What has made the difference, in the first place, has been the government’s response: complying in a timely manner with the recommendations of the World Health Organization (WHO), informing the population on a regular and detailed basis, guiding in a clear and precise way on the necessary prevention regulations, calling for national unity, without distinction of political bias; underlining the importance of appealing to the common good, to solidarity; strengthening the public health system; using the means at their disposal, such as the Patria System, to effectively serve the population; strengthening collaboration with institutions, such as the WHO and the Pan American Health Organization, and with countries such as Cuba, China and Russia, to access expert information, resources or inputs of extraordinary value.
This recovered confidence, which is confidence in the government authorities, but above all confidence in ourselves, is undoubtedly one of the most significant events that has taken place in Venezuela in a long time.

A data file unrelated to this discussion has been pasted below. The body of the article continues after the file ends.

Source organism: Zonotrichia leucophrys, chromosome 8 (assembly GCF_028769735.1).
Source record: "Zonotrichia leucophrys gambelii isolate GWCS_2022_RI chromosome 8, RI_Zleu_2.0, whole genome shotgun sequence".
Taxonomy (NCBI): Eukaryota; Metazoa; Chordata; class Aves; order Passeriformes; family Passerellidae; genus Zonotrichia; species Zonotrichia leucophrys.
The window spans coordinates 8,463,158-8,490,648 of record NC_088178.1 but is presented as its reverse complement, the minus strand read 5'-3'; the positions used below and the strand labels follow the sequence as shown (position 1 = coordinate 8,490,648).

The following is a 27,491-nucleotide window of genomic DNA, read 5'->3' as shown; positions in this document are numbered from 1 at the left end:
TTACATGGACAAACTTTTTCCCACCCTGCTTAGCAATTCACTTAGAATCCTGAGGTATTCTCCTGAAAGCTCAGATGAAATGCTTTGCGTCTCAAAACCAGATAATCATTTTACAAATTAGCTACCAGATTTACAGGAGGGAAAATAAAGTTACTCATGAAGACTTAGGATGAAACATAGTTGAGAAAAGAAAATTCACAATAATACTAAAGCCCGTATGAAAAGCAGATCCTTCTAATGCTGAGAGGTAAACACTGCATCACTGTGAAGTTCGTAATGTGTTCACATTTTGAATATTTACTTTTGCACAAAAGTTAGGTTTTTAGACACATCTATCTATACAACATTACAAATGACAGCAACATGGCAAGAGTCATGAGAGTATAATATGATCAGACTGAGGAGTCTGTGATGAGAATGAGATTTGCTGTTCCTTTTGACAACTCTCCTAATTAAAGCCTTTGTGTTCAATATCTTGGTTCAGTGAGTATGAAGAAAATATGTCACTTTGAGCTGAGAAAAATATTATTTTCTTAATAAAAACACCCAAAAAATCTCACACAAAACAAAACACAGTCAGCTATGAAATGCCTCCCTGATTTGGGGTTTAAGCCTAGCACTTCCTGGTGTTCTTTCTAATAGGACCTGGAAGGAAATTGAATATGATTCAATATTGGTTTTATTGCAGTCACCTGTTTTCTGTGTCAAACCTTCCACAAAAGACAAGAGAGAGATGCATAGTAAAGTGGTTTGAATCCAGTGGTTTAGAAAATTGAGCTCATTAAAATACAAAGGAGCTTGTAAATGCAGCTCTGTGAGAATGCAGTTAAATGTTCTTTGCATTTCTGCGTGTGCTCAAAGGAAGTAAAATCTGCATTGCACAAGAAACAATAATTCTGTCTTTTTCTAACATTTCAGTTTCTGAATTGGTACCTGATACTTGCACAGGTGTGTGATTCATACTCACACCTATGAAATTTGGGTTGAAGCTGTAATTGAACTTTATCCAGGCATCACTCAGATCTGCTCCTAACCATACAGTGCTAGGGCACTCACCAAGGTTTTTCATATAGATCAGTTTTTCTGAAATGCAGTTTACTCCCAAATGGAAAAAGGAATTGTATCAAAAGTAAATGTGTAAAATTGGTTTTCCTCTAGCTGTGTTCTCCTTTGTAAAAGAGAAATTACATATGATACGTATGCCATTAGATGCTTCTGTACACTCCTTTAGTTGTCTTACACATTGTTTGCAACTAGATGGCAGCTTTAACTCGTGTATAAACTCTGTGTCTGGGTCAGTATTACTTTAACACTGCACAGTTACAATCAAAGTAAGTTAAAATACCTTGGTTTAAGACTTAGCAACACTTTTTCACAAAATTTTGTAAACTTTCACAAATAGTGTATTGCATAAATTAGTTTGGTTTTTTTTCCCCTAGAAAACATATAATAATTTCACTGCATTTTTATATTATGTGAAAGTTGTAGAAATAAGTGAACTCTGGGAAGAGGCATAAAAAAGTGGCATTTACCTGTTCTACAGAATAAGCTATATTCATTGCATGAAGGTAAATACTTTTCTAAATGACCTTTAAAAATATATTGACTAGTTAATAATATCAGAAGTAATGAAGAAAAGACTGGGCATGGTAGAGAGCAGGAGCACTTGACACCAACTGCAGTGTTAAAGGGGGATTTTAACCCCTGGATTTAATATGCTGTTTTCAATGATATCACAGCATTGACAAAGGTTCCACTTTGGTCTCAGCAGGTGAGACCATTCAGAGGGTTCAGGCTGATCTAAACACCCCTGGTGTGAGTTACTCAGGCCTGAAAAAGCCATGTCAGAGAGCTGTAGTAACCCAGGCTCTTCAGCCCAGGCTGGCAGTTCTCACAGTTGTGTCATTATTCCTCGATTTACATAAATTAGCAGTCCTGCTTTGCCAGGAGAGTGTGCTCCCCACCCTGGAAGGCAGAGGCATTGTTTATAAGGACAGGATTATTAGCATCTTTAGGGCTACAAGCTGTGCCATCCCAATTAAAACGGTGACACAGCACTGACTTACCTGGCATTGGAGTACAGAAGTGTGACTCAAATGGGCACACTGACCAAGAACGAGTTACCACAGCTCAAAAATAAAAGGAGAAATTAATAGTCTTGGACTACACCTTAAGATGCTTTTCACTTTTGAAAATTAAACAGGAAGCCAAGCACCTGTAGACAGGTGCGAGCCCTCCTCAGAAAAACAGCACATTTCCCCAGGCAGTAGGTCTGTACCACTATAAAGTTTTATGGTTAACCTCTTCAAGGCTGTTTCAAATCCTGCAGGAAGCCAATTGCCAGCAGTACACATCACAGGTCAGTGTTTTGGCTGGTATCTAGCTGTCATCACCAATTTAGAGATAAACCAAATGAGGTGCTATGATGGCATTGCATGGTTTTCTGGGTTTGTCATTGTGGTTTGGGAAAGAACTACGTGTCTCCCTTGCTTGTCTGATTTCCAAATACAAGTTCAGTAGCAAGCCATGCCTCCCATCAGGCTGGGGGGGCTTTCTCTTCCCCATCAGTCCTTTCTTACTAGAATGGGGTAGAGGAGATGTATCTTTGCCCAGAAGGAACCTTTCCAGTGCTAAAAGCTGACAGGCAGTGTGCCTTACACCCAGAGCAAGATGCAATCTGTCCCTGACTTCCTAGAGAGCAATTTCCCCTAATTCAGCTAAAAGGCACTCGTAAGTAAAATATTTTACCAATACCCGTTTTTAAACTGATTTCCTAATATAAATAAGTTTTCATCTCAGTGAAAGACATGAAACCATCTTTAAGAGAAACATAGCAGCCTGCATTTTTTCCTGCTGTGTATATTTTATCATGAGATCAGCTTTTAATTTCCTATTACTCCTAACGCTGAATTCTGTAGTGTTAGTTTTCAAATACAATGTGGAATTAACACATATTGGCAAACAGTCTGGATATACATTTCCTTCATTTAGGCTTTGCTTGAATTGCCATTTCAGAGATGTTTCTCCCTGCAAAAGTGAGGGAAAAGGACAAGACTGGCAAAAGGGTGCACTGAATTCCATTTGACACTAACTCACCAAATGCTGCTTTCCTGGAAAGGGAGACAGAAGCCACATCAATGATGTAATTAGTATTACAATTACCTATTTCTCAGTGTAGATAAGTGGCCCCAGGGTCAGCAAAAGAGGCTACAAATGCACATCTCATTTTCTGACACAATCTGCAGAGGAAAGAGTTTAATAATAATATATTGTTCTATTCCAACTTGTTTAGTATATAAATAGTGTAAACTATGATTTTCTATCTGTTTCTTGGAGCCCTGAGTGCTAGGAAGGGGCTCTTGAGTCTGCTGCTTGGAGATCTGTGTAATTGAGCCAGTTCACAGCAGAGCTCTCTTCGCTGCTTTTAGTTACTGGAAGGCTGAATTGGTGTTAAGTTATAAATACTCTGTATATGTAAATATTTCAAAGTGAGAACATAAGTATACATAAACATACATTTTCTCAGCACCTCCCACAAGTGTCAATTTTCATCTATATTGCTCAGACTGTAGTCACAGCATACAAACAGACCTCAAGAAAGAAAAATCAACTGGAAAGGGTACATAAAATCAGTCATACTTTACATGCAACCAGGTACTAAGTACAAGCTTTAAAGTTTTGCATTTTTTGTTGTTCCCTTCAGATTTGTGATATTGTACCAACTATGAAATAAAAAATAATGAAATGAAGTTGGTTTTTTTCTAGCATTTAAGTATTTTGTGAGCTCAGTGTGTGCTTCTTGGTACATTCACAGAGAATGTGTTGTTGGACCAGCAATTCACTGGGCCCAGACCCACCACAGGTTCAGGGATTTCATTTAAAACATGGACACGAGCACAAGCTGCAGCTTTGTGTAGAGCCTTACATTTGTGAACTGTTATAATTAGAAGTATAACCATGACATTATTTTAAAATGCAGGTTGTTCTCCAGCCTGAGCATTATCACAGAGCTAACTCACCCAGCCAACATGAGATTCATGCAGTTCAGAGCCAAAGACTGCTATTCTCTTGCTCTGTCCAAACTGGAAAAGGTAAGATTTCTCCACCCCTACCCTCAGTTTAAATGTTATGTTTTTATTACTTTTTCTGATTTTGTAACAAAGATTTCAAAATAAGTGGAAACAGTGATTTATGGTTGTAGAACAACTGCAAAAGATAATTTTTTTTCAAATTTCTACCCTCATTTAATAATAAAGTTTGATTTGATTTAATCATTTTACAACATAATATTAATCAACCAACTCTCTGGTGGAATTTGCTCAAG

It is trust, and not panic, that is the value we place on the common good, and not selfishness, that has ultimately persuaded us about the advisability of respecting quarantine.
Does this circumstance deny the existence of a de facto neoliberalization process of Venezuelan society? Certainly not. But it allows us to identify its limits, to convince ourselves that such a phenomenon is far from being a fatality.
Have we, as a society, assimilated the profound implications of this event? It is urgent to do so, and this is the great test that lies ahead: once recovered, to relearn trust, which is the way not to lose it again. Because in the same way that we learn despair, we learn mistrust in ourselves, in our strength, in the ideas, values and feelings that make us more supportive human beings, capable of putting the common good before individual interest.